Note that all recommendations are available on Amazon, and Aquariwise will get a small commission for eligible purchases at no extra cost (to you).

Aquarium SealantProsCons
SELSIL Aquarium Silicone Clear Sealant
  • Cures in 24 hours
  • Stong enough for sealing leaking glass and attaching form rocks to the tank bottom
  • 100 percent silicone
  • Non-toxic to fish
  • Easy to use
  • Value for money
  • Does not come with a screw lid for long-term storage after use
  • Seisil adhesive waterproof, and filling properties performs optimally only on wet surfaces
Aquarium SealantProsCons
Aqueon Aquarium Silicone Sealant Clear
  • Ideal for fixing leaks on glass and attaching rocks and wood in an aquarium
  • 100 percent silicone hence non-toxic to fish
  • Good adhesion
  • value for money< li>
  • Reputable aquarium accessories brand
  • Can be tough to squeeze out
  • Takes 24 hours to dry but can take up to 72 hours to fully cure
  • The tube is not too sturdy and might pop open
Aquarium SealantProsCons
Marineland 31003 Silicone Sealant
  • Works well to repair leaks
  • Fish safe
  • Value for money
  • Reputable aquarium accessories brand
  • Curing can take up to 2 days
  • Has a slight irritating smell
  • Can be hard to cure under water
  • The tube does not have an application tube

How Much Silicone Do You Need to Reseal An Aquarium

Depending on the size of the fish tank you want to reseal and the extent of the leak, you will need anywhere from a single 100 ml silicone tube to around 4 or 5, 300 ml tubes to reseal an aquarium.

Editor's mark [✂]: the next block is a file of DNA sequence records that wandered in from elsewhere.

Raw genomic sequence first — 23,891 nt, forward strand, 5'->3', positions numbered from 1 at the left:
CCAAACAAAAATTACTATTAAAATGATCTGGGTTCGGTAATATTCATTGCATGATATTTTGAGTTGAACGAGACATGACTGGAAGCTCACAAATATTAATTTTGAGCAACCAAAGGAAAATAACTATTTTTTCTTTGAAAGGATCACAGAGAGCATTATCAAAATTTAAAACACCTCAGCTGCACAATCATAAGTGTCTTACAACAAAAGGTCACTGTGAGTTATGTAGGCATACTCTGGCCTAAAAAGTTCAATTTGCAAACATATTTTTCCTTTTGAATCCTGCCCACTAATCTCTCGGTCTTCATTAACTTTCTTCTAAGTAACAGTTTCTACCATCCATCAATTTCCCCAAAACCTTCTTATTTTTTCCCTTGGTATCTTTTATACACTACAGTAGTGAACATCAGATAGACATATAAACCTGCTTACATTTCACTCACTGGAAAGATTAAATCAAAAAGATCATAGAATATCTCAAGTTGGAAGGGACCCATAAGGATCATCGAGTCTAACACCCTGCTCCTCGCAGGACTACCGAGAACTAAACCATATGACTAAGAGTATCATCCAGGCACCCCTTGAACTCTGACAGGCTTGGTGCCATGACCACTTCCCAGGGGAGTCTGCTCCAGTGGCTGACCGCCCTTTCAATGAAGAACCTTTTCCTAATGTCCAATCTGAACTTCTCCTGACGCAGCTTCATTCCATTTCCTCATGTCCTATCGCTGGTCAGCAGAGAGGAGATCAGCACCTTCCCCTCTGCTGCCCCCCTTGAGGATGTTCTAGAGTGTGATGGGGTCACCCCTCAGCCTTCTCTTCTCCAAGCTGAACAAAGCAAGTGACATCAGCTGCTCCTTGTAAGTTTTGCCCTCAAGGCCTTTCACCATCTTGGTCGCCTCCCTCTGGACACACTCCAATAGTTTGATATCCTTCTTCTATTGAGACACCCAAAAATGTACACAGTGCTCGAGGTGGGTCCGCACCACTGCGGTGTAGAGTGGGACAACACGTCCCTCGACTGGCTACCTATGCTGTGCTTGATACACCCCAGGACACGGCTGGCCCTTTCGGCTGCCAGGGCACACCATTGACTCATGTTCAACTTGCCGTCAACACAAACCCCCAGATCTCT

Four 300 ml silicone sealant tubes are enough to sufficiently seal an old leaky 150-gallon fish tank.

To ensure you do not use more silicone than is necessary, remove the old seal, clean the area carefully, and ensure it is dry before you add the new seal.

You can remove the old sealant using a utility blade flat against the glass, then clean the area with isopropyl alcohol. Let it sit overnight, rinse to remove the alcohol, then place the new silicone seal once the area is completely dried.

Apply the new sealant and let it sit for 24 to 72 hours, then test the tank. Ensure the leaks are sufficiently sealed before adding water and fish to the tank.

How Often Should You Reseal Your Fish Tank

While there is no definitive answer to the question of- how often you should reseal your fish tank- it is generally recommended that you do so every few years (between 5 and 10). This will ensure the integrity of your aquarium and the well-being of your fish.

If you have a newer fish tank, you may not need to reseal it as often as older tanks, as they are typically made with better materials that are less likely to leak.

However, even with a newer tank, it is still essential to check for leaks and to reseal the tank if necessary.

If your tank is leaking, fix it as soon as possible. Not only will this protect your fish, but it will stop your fish tank from losing its structural integrity and cracking open.

If you are unable to fix the leak yourself, you may need to call in a professional to do so or purchase another tank.

How Do You Tell If an Aquarium Needs to Be Resealed

One question that often arises for aquarium owners is whether or not their tank needs to be resealed. There are a few key signs that can help you make this determination.


If the tank is leaking, it definitely needs to be resealed. You can check for leaks by looking for water on the floor around the tank or by checking the water level in the tank. If the water level is falling, there is a good chance that the tank is leaking.

Your aquarium filter may also leak, so investigate a leak to be sure water is seeping from the tank.


If your aquarium glass is bowing, your fish tank needs resealing and a brace to keep it from cracking. Once you notice the bow, check the trims and seals to ensure they are not leaking.

Glass tanks have a certain tolerance for bowing when filled with water and should not be a concern or a reason to reseal your tank if it is not apparent to the eye.

However, look out for advanced signs and reseal your tank if the bowing gets worse or if the tank starts leaking.